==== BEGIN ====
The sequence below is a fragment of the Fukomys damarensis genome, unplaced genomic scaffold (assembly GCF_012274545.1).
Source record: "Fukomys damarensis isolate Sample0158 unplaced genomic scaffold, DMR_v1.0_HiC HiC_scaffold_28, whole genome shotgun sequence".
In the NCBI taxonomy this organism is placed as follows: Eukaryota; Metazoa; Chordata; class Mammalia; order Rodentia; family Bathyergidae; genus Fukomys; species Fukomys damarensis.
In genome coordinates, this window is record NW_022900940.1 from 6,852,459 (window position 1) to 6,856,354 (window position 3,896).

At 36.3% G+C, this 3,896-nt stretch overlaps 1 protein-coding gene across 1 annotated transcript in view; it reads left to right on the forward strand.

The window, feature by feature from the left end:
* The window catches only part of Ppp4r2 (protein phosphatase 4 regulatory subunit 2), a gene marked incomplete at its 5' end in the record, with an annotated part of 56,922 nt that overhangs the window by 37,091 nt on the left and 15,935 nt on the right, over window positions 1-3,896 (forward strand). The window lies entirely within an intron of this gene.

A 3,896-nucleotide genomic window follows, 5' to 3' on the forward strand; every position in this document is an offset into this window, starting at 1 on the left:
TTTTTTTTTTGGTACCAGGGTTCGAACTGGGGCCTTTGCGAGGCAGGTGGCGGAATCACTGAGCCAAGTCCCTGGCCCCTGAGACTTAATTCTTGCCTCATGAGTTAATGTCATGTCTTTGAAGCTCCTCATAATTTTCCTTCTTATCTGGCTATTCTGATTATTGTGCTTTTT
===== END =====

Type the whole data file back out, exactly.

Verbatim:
The sequence below is a fragment of the Fukomys damarensis genome, unplaced genomic scaffold (assembly GCF_012274545.1).
Source record: "Fukomys damarensis isolate Sample0158 unplaced genomic scaffold, DMR_v1.0_HiC HiC_scaffold_28, whole genome shotgun sequence".
In the NCBI taxonomy this organism is placed as follows: Eukaryota; Metazoa; Chordata; class Mammalia; order Rodentia; family Bathyergidae; genus Fukomys; species Fukomys damarensis.
In genome coordinates, this window is record NW_022900940.1 from 6,852,459 (window position 1) to 6,856,354 (window position 3,896).

At 36.3% G+C, this 3,896-nt stretch overlaps 1 protein-coding gene across 1 annotated transcript in view; it reads left to right on the forward strand.

The window, feature by feature from the left end:
* The window catches only part of Ppp4r2 (protein phosphatase 4 regulatory subunit 2), a gene marked incomplete at its 5' end in the record, with an annotated part of 56,922 nt that overhangs the window by 37,091 nt on the left and 15,935 nt on the right, over window positions 1-3,896 (forward strand). The window lies entirely within an intron of this gene.

A 3,896-nucleotide genomic window follows, 5' to 3' on the forward strand; every position in this document is an offset into this window, starting at 1 on the left:
TTTTTTTTTTGGTACCAGGGTTCGAACTGGGGCCTTTGCGAGGCAGGTGGCGGAATCACTGAGCCAAGTCCCTGGCCCCTGAGACTTAATTCTTGCCTCATGAGTTAATGTCATGTCTTTGAAGCTCCTCATAATTTTCCTTCTTATCTGGCTATTCTGATTATTGTGCTTTTT